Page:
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      In vitro antimicrobial, antioxidant and cytotoxic properties of Streptomyces lavendulae strain SCA5

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          Abstract

          Background

          Actinomycetes are Gram-positive, often filamentous, bacteria known for their unsurpassed capacity for the production of secondary metabolites with diverse biological activities. The aim of the present study was to evaluate the antimicrobial, cytotoxic and antioxidant properties of Streptomyces lavendulae strain SCA5.

          Results

          The ethyl acetate extract of SCA5 broth (EA-SCA5) showed antimicrobial activity with MIC value of 31.25 μg/ml. EA-SCA5 showed good antioxidant potential by scavenging 2, 2-diphenyl-picrylhydrazyl (DPPH) (IC 50 507.61 ± 0.66 μg/ml), hydroxyl radical (IC 50 617.84 ± 0.57 μg/ml), nitric oxide (IC 50 730.92 ± 0.81 μg/ml) and superoxide anion radical (IC 50 864.71 ± 1.15 μg/ml). The EA-SCA5 also showed strong suppressive effect on rat liver lipid peroxidation (IC 50 838.83 ± 1.18 μg/ml). The total phenolic content of SCA5 was 577.12 mg of GAE equivalents/gram extract. EA-SCA5 exhibited cytotoxic activity on A549 adenocarcinoma lung cancer cell line. It showed 84.9% activity at 500 μg/ml with IC 50 value of 200 μg/ml. The gas chromatography mass spectrometry (GC-MS) analysis revealed the presence of one major bioactive compound actinomycin C2.

          Conclusions

          The results of this study indicate that the EA-SCA5 could be probed further for isolating some medically useful compounds.

          Electronic supplementary material

          The online version of this article (doi:10.1186/s12866-014-0291-6) contains supplementary material, which is available to authorized users.

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          Most cited references49

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          Free radicals, oxidative stress, and antioxidants in human health and disease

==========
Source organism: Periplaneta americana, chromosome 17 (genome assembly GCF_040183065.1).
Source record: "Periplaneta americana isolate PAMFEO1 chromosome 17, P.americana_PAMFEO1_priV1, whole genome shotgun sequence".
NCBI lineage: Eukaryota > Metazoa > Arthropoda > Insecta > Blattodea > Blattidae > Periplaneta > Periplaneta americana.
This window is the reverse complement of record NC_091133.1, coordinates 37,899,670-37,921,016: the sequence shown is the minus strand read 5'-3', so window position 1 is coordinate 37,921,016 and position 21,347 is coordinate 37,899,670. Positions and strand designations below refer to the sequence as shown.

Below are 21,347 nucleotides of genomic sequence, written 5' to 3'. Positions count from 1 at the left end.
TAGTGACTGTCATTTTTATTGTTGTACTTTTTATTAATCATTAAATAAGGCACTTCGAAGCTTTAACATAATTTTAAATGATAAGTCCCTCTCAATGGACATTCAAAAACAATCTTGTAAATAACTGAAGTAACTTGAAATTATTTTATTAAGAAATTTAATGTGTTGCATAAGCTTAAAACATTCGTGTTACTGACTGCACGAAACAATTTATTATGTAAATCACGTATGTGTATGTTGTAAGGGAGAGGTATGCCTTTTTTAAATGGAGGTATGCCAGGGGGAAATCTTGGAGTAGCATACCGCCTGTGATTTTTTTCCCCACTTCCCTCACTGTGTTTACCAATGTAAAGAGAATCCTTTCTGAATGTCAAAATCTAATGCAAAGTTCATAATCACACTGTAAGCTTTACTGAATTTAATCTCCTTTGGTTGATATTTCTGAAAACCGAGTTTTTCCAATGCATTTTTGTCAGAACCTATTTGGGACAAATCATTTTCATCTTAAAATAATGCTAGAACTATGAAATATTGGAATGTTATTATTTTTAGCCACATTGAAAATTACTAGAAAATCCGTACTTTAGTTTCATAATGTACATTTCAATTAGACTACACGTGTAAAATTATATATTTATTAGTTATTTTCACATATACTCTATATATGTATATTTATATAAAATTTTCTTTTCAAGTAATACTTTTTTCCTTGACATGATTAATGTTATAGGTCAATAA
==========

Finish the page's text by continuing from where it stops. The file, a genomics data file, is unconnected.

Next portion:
Free radicals and other reactive oxygen species (ROS) are constantly formed in the human body. Free-radical mechanisms have been implicated in the pathology of several human diseases, including cancer, atherosclerosis, malaria, and rheumatoid arthritis and neurodegenerative diseases. For example, the superoxide radical (O2 ·−) and hydrogen peroxide (H2O2) are known to be generated in the brain and nervous system in vivo, and several areas of the human brain are rich in iron, which appears to be easily mobilizable in a form that can stimulate free-radical reactions. Antioxidant defenses to remove O2 ·− and H2O2 exist. Superoxide dismutases (SOD) remove O2 ·− by greatly accelerating its conversion to H2O2. Catalases in peroxisomes convert H2O2 into water and O2 and help to dispose of H2O2 generated by the action of the oxidase enzymes that are located in these organelles. Other important H2O2-removing enzymes in human cells are the glutathione peroxidases. When produced in excess, ROS can cause tissue injury. However, tissue injury can itself cause ROS generation (e.g., by causing activation of phagocytes or releasing transition metal ions from damaged cells), which may (or may not, depending on the situation) contribute to a worsening of the injury. Assessment of oxidative damage to biomolecules by means of emerging technologies based on products of oxidative damage to DNA (e.g., 8-hydroxydeoxyguanosine), lipids (e.g., isoprostanes), and proteins (altered amino acids) would not only advance our understanding of the underlying mechanisms but also facilitate supplementation and intervention studies designed and conducted to test antioxidant efficacy in human health and disease.
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            Complete genome sequence and comparative analysis of the industrial microorganism Streptomyces avermitilis.